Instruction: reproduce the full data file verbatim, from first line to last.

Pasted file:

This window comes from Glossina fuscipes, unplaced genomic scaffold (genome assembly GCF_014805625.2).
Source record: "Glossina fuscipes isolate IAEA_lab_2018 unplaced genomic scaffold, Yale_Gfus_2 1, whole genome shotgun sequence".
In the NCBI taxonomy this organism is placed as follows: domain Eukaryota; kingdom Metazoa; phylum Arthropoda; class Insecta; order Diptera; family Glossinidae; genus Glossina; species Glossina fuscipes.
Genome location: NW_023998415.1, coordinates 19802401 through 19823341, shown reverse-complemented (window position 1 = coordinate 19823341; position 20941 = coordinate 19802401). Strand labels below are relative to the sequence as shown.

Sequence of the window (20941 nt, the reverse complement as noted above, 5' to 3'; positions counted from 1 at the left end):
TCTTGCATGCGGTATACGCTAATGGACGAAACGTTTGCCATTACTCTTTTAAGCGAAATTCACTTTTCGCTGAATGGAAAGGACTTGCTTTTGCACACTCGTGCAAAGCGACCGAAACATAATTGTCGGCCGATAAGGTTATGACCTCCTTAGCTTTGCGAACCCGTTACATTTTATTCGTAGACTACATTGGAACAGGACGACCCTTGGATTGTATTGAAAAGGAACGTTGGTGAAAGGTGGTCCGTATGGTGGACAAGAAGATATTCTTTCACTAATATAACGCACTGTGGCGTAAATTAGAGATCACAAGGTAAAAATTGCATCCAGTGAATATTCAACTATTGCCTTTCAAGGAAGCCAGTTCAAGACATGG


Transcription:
This window comes from Glossina fuscipes, unplaced genomic scaffold (genome assembly GCF_014805625.2).
Source record: "Glossina fuscipes isolate IAEA_lab_2018 unplaced genomic scaffold, Yale_Gfus_2 1, whole genome shotgun sequence".
In the NCBI taxonomy this organism is placed as follows: domain Eukaryota; kingdom Metazoa; phylum Arthropoda; class Insecta; order Diptera; family Glossinidae; genus Glossina; species Glossina fuscipes.
Genome location: NW_023998415.1, coordinates 19802401 through 19823341, shown reverse-complemented (window position 1 = coordinate 19823341; position 20941 = coordinate 19802401). Strand labels below are relative to the sequence as shown.

Sequence of the window (20941 nt, the reverse complement as noted above, 5' to 3'; positions counted from 1 at the left end):
TCTTGCATGCGGTATACGCTAATGGACGAAACGTTTGCCATTACTCTTTTAAGCGAAATTCACTTTTCGCTGAATGGAAAGGACTTGCTTTTGCACACTCGTGCAAAGCGACCGAAACATAATTGTCGGCCGATAAGGTTATGACCTCCTTAGCTTTGCGAACCCGTTACATTTTATTCGTAGACTACATTGGAACAGGACGACCCTTGGATTGTATTGAAAAGGAACGTTGGTGAAAGGTGGTCCGTATGGTGGACAAGAAGATATTCTTTCACTAATATAACGCACTGTGGCGTAAATTAGAGATCACAAGGTAAAAATTGCATCCAGTGAATATTCAACTATTGCCTTTCAAGGAAGCCAGTTCAAGACATGG